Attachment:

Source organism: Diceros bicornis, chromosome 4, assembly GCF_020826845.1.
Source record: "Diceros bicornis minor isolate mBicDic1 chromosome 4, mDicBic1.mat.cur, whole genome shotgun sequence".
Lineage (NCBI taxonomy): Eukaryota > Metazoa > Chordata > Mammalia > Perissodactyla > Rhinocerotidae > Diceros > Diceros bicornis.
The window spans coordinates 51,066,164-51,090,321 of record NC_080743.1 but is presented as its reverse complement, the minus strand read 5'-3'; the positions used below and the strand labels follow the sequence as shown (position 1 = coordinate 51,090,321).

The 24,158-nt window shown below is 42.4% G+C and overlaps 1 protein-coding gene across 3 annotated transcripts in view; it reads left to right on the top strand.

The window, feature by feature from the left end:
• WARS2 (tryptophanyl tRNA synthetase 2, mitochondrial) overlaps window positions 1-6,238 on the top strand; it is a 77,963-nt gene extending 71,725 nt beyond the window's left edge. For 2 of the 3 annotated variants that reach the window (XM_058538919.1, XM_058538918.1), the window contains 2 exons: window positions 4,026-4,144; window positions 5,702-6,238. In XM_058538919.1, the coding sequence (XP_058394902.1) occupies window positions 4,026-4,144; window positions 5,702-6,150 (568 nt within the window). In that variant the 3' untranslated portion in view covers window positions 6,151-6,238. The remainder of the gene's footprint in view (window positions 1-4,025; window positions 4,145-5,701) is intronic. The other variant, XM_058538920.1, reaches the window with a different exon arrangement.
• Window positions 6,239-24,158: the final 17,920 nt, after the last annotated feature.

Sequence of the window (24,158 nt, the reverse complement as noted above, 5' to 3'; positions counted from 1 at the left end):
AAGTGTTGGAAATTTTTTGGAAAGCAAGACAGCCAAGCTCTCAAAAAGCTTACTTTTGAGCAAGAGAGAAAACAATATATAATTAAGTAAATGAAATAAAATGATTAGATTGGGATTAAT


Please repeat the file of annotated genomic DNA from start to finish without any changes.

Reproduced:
Source organism: Diceros bicornis, chromosome 4, assembly GCF_020826845.1.
Source record: "Diceros bicornis minor isolate mBicDic1 chromosome 4, mDicBic1.mat.cur, whole genome shotgun sequence".
Lineage (NCBI taxonomy): Eukaryota > Metazoa > Chordata > Mammalia > Perissodactyla > Rhinocerotidae > Diceros > Diceros bicornis.
The window spans coordinates 51,066,164-51,090,321 of record NC_080743.1 but is presented as its reverse complement, the minus strand read 5'-3'; the positions used below and the strand labels follow the sequence as shown (position 1 = coordinate 51,090,321).

The 24,158-nt window shown below is 42.4% G+C and overlaps 1 protein-coding gene across 3 annotated transcripts in view; it reads left to right on the top strand.

The window, feature by feature from the left end:
• WARS2 (tryptophanyl tRNA synthetase 2, mitochondrial) overlaps window positions 1-6,238 on the top strand; it is a 77,963-nt gene extending 71,725 nt beyond the window's left edge. For 2 of the 3 annotated variants that reach the window (XM_058538919.1, XM_058538918.1), the window contains 2 exons: window positions 4,026-4,144; window positions 5,702-6,238. In XM_058538919.1, the coding sequence (XP_058394902.1) occupies window positions 4,026-4,144; window positions 5,702-6,150 (568 nt within the window). In that variant the 3' untranslated portion in view covers window positions 6,151-6,238. The remainder of the gene's footprint in view (window positions 1-4,025; window positions 4,145-5,701) is intronic. The other variant, XM_058538920.1, reaches the window with a different exon arrangement.
• Window positions 6,239-24,158: the final 17,920 nt, after the last annotated feature.

Sequence of the window (24,158 nt, the reverse complement as noted above, 5' to 3'; positions counted from 1 at the left end):
AAGTGTTGGAAATTTTTTGGAAAGCAAGACAGCCAAGCTCTCAAAAAGCTTACTTTTGAGCAAGAGAGAAAACAATATATAATTAAGTAAATGAAATAAAATGATTAGATTGGGATTAAT